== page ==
future of media
To have the TEDx stage for 18 minutes is a privilege and an honor. To use this global platform to tell the story of my family’s past, to introduce my ancestors who have not been spoken of or seen in over 70 years to a worldwide audience that they could never have imagined and to combine all of this with my love of the infinite possibilities of the future and what we must each do to allow these opportunities into our lives is a gift that I will cherish forever – thank you!!
I would love you to watch it, like it and leave a comment to let me know what you see ahead and what excess baggage you’re leaving behind to make room for the future and an enormous thank you to the 1,000+ people that watched it within the first 24 hours of it being put up on YouTube.
The answer is not much, but a trip to the Gold Coast is never complete without a chat to Nicole Dyer on ABC FM and the Future of Media and Aged Care were her two topics of choice.
The notion of who creates, curates, disseminates and comments on news was our main theme, as was a discussion on newspapers and their longevity.
My take on daily newspapers is that they will become increasingly irrelevant over the next few years and continue to lose readership and eventually disappear as people see that the news they sell is out of date before its even printed.
Weekend newspapers however will fare better, as people see their weekend read as an oasis on their days off, one that allows them to unwind and catch up with the world.
We also turned our attention to Aged Care in the Future (the reason for my visit to the Gold Coast was to deliver a keynote on the Future of the Aged Care Industry) and the question of how we are going to find the number of carers we will soon need in this industry given our aging population and will robots and technology including magic carpets be part of the solution.
Have a listen to this segment…
In 1436 Gutenberg was accused of inventing an object that would eventually turn our brains into porridge – the good old printing press. The same accusation a made of radio, television, video and the cinema.
It seems that whenever we innovate or invent our communication tools many people see it as a step too far and the end of civilization as we know it.
Today is no different as we trade in and trade up our communication tools and shift many of them online. One of the fundamental shifts is that we have democratized information and news and moved it into the hands of the individual.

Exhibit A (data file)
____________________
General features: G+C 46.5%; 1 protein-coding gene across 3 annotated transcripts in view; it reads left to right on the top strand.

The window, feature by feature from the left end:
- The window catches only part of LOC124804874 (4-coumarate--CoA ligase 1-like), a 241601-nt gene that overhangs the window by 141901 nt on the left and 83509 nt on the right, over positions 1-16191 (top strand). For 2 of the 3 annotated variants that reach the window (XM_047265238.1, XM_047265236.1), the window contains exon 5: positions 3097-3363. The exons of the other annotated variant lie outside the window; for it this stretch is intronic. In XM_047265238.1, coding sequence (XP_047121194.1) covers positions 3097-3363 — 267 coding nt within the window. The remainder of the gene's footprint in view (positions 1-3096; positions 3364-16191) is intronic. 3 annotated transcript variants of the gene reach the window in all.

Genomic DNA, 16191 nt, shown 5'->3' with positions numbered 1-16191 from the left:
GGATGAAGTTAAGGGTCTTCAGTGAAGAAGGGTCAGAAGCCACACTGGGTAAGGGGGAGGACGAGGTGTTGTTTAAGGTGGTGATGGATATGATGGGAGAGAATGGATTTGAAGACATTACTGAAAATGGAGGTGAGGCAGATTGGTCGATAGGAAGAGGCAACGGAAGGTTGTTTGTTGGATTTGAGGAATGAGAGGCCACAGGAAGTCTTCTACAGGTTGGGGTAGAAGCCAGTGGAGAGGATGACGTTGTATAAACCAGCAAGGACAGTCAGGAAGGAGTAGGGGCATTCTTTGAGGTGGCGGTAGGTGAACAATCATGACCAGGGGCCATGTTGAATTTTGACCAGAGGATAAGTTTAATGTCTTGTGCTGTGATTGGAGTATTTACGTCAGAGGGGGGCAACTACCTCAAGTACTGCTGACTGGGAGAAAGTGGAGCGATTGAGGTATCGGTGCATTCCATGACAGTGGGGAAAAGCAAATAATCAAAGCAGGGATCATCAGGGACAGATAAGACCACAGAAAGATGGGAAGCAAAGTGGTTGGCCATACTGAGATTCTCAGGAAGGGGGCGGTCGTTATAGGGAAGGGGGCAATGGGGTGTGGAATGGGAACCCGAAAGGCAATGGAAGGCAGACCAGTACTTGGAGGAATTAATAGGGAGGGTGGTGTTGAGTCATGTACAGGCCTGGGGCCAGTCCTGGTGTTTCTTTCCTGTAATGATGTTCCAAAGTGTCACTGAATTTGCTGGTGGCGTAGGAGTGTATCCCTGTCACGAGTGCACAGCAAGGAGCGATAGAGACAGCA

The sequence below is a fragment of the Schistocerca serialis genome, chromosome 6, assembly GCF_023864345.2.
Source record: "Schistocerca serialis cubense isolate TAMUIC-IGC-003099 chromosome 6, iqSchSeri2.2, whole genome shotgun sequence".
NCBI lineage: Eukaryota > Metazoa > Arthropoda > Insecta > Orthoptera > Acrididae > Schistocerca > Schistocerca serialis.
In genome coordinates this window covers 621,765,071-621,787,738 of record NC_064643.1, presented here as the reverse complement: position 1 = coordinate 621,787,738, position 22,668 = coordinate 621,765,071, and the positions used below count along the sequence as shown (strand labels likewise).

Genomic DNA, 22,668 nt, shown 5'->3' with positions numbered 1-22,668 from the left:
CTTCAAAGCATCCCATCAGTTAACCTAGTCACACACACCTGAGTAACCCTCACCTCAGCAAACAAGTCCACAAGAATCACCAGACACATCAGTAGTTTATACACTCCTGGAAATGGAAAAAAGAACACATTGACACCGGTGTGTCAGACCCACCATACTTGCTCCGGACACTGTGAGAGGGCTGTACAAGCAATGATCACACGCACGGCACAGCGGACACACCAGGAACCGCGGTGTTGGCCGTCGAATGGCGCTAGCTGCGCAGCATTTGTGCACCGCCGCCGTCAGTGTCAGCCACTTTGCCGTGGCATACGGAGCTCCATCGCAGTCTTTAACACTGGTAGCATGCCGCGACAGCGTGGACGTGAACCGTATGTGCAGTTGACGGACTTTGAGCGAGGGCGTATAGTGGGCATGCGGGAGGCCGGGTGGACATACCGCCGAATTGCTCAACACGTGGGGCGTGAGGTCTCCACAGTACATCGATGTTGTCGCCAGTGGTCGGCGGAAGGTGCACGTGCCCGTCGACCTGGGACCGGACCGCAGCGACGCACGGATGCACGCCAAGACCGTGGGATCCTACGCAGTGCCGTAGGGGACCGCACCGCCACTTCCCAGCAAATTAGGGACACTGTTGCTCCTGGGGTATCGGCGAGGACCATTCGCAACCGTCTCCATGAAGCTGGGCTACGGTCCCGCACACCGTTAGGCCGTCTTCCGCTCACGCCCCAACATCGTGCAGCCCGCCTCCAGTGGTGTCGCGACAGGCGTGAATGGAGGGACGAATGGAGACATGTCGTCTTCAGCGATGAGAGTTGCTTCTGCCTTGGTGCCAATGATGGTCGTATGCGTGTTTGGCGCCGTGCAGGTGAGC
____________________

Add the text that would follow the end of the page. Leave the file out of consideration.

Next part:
It is now possible to source and proffer news in an endless list of niche subjects. It is possible to have a first hand view of the world’s major and minor moments, presented not by a corporate spokesperson, but rather an individual that happens to be walking by with their mobile phone.
I love these two shots of the new Pope’s announcement, the first is Pope Benedict XVI’s in April 2005 and the second is Pope Francis earlier this year.
Take a look at both and spot the difference. In Pope Benedict XVI’s there are very few mobile phones recording the ceremony, but in Pope Francis’s announcement the crowd is full of smart phones recording and sharing the news in real-time.
The Future of the Media is this week’s chat between David Dowsett of ABC radio Wide Bay and I as we ask are newspapers dead, is printed news a dinosaur, what constitutes news, who creates it, who communicates it and what do people expect and want from news and information sources.
Take a listen now and let me know how you see the future of media.
With Fairfax taking The Age to a smaller more compact size toady, they don’t like you calling it tabloid, it prompted Belinda King of Radio ABC Tasmania to ask the question What is the future of newspapers and the media?
We chatted about the notion that the core of what people want is information, knowledge and wisdom and that 100’s of years ago the rise in literacy moved us from receiving this orally from the church pulpit and travelers to reading about it in newspapers.
Today we still want to “know”, but our habits and technology are different.
We want to be a part of the news, we want to know immediately something has happened and see it first hand and even report and comment on ourselves.
The static one-way communication that newspapers of old delivered their insights doesn’t offer this, but digital can.
So really the question becomes how do we re-purpose our news gathering and disseminating infrastructure to better deliver on customer expectations – an innovation opportunity every industry is coming to terms with.
Have a listen now and then make the news yourself and share how you see the future of media.